NHS Checks and Treatment on Patients’ Doorsteps Part of New Changes to Health and Care in England. From today, 42 statutory integrated care systems will bring together GP teams, hospitals, local authorities, and other partners to plan and deliver health and care services in their area…reports Asian Lite News

Dedicated mental health staff to help children and young people in GP practices and blood pressure checks in betting shops are among initiatives devised and delivered by new integrated care systems that come fully into force today.

Boosting health checks in the community to find people with health problems before they become seriously unwell is a key goal of the shift to integrated care systems, where local organisations work together to better meet the needs of local people.

From today, 42 statutory integrated care systems will bring together GP teams, hospitals, local authorities, and other partners to plan and deliver health and care services in their area.

With mental health services for children experiencing record demand, new roles, including wellbeing practitioners, will be in place for local practices to support young people and help with access to local mental health teams. As well as expanding capacity through new roles, GP teams can develop special interests and access training in specific areas such as eating disorders.

A GP practice in Stockport is already going into betting shops to deliver blood pressure checks, identifying and preventing hypertension issues before people end up in hospital.

In Coventry and North Warwickshire, a local sports club offers diabetes and weight management support, taking referrals from GP teams but also reaching out to people in the local area they think might be most at-risk. People can receive tailored one to one diet and lifestyle support, and access to the club’s gym facilities.

And thanks to these local authority partnerships in Bedfordshire, patients who frequently call 999 but do not need emergency help are given alternative “lifesaving” support in their community, ensuring peoples’ needs are met as well as freeing up staff time to deal with emergency calls.

Amanda Pritchard, NHS chief executive, said the changes had the “power to completely transform health and care for people in their local communities” as well as cutting red tape within the NHS and saving taxpayers’ money.

The changes are set to save an estimated £14 million each year by reducing the number of chief executives working in the NHS by almost 170.

New systems are already proving to be an effective tool in tackling the covid backlogs, with eight systems reducing two-year waiters to single figures ahead of the end of July target. Nationally, there are 70% fewer two-year waiters than in January.

 “Integrated care systems have the power to truly transform the way that we care for people up and down the country – not only will the NHS provide care when someone is unwell or has an accident but alongside our local government partners, we must also now play an increasing key role in managing peoples’ health so that we can catch more killer conditions earlier and save lives,” said Amanda Pritchard, NHS chief executive.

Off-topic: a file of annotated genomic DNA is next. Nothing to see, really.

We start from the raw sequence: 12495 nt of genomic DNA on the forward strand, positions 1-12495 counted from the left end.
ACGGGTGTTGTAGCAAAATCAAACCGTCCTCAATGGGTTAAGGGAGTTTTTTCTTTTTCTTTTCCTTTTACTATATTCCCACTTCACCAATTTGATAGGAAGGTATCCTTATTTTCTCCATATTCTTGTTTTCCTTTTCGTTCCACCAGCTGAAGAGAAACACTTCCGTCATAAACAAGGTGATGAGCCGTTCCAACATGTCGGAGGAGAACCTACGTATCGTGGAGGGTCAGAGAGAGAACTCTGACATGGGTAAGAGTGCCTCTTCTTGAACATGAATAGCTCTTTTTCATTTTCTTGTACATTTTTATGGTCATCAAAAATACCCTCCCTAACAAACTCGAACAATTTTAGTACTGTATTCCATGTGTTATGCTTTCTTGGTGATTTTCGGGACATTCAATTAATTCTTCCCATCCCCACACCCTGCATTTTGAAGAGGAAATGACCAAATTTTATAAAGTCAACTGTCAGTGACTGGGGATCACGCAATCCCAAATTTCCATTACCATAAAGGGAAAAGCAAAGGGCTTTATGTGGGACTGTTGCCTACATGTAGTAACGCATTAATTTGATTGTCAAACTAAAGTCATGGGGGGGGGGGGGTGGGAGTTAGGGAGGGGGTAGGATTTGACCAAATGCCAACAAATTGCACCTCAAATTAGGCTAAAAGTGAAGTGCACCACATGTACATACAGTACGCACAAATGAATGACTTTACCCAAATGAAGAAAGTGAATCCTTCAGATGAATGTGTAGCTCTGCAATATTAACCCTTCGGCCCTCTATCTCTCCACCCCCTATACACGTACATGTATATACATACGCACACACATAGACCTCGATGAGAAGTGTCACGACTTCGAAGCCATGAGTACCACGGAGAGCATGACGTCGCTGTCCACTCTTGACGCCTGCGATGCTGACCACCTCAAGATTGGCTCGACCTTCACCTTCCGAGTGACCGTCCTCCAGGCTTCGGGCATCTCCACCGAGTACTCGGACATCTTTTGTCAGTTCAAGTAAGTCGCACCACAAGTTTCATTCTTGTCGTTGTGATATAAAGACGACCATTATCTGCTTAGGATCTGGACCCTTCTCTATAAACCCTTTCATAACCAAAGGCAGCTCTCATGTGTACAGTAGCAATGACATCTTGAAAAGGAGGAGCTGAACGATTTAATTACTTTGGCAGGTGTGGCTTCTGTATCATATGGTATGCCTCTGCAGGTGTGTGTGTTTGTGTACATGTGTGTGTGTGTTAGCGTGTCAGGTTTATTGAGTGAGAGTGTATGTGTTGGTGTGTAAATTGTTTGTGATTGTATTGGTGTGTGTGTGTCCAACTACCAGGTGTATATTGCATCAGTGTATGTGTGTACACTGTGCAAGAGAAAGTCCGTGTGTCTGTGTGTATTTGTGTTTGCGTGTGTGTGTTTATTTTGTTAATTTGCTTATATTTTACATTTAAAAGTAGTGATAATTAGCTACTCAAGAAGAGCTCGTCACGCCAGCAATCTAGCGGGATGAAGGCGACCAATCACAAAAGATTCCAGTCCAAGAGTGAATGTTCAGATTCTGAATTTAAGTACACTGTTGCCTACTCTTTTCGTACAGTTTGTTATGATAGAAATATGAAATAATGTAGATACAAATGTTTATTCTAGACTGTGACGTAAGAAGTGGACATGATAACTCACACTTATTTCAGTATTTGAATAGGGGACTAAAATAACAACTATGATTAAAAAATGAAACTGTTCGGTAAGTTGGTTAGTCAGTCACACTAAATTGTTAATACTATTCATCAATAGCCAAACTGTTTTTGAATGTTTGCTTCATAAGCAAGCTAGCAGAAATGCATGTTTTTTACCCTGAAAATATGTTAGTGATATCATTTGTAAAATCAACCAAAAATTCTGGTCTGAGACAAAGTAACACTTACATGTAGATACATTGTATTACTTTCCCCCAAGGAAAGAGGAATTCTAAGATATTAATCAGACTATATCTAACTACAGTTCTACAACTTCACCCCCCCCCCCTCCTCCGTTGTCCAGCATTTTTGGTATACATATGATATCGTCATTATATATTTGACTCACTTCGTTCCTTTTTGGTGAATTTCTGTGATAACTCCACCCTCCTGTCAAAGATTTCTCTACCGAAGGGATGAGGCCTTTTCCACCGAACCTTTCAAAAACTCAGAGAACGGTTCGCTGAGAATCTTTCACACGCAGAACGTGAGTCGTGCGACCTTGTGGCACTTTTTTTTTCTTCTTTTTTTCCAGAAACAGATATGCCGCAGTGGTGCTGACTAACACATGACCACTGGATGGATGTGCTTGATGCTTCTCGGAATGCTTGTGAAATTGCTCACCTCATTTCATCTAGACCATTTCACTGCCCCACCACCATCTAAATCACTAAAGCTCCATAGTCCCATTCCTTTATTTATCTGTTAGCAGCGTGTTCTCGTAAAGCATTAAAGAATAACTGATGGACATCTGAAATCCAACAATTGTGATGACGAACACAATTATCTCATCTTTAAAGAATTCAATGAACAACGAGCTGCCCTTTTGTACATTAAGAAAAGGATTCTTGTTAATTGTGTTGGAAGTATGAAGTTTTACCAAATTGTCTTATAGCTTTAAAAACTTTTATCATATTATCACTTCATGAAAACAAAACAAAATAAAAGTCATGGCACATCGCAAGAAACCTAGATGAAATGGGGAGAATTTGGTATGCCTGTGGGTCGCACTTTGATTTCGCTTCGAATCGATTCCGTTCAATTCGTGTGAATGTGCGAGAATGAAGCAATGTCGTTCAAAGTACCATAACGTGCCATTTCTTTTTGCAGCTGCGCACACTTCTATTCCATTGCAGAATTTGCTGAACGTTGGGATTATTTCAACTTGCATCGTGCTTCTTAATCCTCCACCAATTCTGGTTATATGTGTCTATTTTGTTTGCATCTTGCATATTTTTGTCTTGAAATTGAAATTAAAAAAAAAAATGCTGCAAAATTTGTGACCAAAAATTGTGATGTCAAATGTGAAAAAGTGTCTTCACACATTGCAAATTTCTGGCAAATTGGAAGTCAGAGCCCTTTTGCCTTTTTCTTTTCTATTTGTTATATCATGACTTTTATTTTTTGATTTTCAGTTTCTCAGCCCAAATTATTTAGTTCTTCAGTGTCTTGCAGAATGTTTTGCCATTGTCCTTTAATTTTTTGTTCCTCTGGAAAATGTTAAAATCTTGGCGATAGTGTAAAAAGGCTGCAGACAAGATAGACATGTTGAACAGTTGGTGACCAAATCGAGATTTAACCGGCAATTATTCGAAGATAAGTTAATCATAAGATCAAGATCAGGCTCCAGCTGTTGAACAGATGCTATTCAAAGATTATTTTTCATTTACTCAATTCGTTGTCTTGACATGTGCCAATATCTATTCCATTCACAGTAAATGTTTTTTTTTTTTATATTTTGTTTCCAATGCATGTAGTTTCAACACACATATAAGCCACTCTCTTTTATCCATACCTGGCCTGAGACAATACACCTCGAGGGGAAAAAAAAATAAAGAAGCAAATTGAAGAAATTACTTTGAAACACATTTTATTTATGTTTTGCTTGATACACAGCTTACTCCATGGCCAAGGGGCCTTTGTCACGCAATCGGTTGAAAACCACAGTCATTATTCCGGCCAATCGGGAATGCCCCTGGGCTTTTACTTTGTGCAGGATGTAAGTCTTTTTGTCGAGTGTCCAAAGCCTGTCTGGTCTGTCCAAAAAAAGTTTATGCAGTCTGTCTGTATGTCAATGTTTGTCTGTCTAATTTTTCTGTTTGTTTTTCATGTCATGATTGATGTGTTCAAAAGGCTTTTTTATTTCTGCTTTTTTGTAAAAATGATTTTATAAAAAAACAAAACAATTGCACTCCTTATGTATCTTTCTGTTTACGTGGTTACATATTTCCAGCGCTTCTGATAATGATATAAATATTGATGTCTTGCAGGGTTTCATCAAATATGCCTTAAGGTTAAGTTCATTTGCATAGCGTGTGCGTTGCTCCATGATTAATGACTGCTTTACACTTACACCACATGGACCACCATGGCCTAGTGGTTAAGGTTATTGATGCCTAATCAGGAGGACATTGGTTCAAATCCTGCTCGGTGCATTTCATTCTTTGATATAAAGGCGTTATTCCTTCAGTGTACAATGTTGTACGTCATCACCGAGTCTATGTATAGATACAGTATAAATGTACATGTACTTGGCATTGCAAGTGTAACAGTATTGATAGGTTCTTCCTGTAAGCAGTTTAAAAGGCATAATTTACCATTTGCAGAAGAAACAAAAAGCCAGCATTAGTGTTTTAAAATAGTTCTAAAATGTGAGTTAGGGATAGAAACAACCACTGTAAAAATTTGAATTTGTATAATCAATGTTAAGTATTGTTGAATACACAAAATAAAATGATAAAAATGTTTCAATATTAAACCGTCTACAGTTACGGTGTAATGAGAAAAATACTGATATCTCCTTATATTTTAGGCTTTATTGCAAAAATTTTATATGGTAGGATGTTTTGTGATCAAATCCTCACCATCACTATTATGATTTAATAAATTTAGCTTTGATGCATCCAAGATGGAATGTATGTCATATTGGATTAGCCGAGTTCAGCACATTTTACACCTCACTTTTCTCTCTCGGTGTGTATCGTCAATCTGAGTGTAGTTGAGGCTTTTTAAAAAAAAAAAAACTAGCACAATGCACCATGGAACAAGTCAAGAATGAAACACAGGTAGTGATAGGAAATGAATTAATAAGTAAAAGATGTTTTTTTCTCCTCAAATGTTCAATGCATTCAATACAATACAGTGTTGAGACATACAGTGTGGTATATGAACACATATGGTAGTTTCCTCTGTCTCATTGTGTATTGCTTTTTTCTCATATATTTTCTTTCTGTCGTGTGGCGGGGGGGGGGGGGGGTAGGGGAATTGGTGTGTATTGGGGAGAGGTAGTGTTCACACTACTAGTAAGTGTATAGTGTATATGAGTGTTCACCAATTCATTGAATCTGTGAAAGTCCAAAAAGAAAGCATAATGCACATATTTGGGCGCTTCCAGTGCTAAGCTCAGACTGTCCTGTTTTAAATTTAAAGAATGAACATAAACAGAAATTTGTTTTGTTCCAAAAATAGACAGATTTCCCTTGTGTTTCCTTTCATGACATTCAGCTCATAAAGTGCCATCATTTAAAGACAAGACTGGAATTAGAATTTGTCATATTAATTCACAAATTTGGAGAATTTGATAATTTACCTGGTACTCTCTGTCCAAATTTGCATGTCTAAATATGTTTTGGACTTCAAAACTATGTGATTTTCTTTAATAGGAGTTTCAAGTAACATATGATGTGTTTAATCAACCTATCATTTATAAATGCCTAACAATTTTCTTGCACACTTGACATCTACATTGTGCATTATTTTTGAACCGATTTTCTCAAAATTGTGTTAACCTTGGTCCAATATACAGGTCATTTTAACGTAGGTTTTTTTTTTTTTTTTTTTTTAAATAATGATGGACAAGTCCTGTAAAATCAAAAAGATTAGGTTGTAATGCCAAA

“Local areas are already doing this by going out into communities to spot signs and symptoms earlier in places such as sports clubs and betting shops as well as ensuring people can access community support rather than using 999 or going to A&E.

 “Through these schemes, we are already making a massive difference to peoples’ lives. The NHS will now build on this success and innovation and deliver care for patients that is fit for the future as well as saving taxpayers’ millions of pounds each year.”

Lincolnshire ICS brought together acute, community and mental health teams to reform local stroke services, helping patients with rehabilitation in their own home earlier and using digital solutions. As a result, they have seen the average length of stay for stroke patients in hospital fall from 13 days to just four and a half.

The linking up of systems is also playing a key role in bringing down elective backlogs, with the Croydon Elective Centre seeing around 300 patients every week from across South West London ICS – a 10% increase on pre-pandemic levels.

The site has seen around 2,000 patients from neighbouring trusts with its own entrance, operating theatres and inpatient wards which were ‘Covid-protected’ during the pandemic to enable it to continue powering though backlogs. 

Today also marks another significant change, as NHS England & NHS Improvement becomes NHS England. The two organisations initially merged in April 2019.

While as part of the vital work to better integrate health and social care, the Health and Care Act also extends hospital discharge rights for patients and carers – including young carers for the first time. The act will ensure hospital trusts involve patients and carers in hospital discharge decisions when further care and support is needed and where appropriate.

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